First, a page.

By Jim Wiegand, wildlife biologist, University of California, Berkeley.
The controversy surrounding wind farms in America has been brewing for over 25 years. The debate centers around the use of the deadly propeller style wind turbines and the large death toll to what are supposedly protected species. One of these species, the federally protected golden eagle, has been at the forefront of this debate from the beginning.
For the wind industry, environmental analysis basically comes down to disclosing as few impacts as possible to an ignorant audience. The biological assessments are either paid by the industry for or created from wind industry influence in political arena. These grossly incompetent documents are produced solely to manipulate and expedite the permitting process for wind farm approval.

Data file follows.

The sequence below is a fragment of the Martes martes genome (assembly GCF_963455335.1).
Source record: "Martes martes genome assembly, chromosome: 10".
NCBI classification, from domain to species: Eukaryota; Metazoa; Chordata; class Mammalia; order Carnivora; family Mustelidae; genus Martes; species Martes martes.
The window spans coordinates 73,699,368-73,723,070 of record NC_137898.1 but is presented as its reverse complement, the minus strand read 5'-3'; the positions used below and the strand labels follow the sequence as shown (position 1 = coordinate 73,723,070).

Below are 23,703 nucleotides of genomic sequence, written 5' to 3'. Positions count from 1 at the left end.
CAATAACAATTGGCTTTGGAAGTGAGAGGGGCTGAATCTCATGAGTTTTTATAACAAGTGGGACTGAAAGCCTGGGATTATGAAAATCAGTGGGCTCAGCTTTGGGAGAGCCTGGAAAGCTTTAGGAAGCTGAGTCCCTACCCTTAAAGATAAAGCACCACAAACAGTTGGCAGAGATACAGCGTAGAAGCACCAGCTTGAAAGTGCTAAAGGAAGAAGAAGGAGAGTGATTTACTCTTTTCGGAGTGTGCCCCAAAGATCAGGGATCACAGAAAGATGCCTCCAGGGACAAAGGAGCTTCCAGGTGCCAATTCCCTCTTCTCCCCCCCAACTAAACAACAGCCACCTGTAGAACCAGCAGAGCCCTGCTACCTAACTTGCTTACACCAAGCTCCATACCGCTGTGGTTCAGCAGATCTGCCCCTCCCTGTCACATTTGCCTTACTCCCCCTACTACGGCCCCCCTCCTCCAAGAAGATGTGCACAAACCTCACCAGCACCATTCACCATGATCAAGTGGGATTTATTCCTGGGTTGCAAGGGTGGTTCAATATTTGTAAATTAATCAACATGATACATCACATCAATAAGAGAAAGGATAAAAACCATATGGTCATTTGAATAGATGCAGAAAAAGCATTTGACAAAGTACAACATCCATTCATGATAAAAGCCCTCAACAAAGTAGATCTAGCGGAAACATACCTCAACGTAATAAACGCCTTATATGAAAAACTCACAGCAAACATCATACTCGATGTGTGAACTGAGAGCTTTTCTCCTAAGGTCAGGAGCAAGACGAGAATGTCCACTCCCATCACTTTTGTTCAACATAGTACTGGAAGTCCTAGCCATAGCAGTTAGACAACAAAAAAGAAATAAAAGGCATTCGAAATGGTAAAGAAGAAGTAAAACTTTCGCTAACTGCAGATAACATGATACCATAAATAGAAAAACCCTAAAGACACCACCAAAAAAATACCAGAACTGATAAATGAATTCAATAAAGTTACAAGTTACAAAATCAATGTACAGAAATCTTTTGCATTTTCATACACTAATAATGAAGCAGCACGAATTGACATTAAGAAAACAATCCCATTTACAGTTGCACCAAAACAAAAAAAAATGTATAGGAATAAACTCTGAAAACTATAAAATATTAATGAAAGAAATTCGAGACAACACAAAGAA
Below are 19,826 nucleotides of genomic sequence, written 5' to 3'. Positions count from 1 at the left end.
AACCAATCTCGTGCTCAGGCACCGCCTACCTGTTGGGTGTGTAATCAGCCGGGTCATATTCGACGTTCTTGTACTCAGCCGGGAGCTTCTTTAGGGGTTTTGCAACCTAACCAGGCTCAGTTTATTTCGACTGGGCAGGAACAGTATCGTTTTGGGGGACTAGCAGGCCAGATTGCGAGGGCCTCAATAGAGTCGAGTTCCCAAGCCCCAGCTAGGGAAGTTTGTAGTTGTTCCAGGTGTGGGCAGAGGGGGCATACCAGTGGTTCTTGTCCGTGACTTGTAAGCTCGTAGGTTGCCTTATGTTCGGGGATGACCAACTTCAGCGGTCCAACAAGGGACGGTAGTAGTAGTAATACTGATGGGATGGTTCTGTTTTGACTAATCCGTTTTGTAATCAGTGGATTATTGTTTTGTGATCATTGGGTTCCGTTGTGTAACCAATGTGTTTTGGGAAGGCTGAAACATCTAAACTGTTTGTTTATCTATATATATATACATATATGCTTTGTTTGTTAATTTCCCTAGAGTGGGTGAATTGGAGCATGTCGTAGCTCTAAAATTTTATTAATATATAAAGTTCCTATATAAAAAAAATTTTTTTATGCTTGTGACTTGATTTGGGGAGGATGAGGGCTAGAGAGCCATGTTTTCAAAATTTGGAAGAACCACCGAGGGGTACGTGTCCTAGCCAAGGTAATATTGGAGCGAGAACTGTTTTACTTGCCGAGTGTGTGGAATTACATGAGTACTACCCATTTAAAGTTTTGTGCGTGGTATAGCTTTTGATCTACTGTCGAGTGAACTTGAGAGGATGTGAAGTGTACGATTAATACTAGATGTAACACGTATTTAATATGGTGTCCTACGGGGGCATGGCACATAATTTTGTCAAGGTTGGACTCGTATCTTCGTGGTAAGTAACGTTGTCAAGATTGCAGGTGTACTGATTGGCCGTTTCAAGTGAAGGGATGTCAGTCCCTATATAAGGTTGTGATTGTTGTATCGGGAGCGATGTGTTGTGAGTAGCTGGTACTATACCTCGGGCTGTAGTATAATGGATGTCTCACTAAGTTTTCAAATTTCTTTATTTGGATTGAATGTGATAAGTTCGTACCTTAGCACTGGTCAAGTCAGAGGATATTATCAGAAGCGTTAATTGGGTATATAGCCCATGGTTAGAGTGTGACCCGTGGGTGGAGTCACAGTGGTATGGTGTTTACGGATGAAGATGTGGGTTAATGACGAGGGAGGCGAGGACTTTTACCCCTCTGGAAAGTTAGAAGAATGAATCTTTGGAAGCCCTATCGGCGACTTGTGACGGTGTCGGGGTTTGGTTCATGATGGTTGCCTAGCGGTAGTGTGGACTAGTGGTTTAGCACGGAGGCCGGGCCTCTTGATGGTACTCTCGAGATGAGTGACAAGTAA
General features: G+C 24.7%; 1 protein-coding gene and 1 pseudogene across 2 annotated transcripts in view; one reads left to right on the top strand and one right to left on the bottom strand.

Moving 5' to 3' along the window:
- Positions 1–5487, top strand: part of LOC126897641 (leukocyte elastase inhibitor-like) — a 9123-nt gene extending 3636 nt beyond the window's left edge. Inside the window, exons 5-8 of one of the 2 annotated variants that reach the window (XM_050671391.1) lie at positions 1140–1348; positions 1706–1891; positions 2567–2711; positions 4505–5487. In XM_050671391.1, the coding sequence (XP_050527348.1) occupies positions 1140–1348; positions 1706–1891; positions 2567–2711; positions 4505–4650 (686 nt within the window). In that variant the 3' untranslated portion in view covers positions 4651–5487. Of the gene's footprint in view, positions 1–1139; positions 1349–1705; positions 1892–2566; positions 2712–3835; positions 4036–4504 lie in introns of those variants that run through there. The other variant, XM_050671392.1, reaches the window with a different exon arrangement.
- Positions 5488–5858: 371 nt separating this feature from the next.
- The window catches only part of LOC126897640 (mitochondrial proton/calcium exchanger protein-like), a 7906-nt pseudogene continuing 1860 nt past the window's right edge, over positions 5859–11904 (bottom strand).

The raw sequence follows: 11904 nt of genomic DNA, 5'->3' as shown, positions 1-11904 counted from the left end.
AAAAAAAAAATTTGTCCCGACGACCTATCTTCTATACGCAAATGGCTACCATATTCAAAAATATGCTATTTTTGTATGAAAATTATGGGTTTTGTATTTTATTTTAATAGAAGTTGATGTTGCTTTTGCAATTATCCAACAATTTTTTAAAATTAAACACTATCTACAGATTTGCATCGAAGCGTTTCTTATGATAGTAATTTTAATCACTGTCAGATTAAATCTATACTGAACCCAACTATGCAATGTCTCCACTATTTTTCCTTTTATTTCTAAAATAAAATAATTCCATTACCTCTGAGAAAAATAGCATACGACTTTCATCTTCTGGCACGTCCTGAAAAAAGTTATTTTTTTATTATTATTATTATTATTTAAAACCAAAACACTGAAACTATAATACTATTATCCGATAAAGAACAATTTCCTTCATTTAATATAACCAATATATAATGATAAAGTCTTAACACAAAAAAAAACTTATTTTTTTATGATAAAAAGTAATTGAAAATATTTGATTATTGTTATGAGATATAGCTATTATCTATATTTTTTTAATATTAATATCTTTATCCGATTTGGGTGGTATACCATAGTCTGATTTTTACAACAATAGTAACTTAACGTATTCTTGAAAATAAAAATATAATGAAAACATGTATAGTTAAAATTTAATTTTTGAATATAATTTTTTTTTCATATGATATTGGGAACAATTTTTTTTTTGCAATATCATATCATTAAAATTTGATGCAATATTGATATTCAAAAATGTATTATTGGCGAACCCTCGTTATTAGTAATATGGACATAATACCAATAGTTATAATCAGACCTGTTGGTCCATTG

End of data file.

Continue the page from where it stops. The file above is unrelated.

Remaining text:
As I will point out, there are some very good reasons to discard these surveys. It does not matter how skilled the observer, the fact is that identification of the golden eagle and determining age class is not easy. It is a well documented fact that the golden eagle is very often confused with immature bald eagles. With the West Inc observers flying around in an airplane I can imagine there being a lot of confusion between the two
because it appears that results of these yearly surveys have to be contaminated with immature bald eagle sightings counted as golden eagles.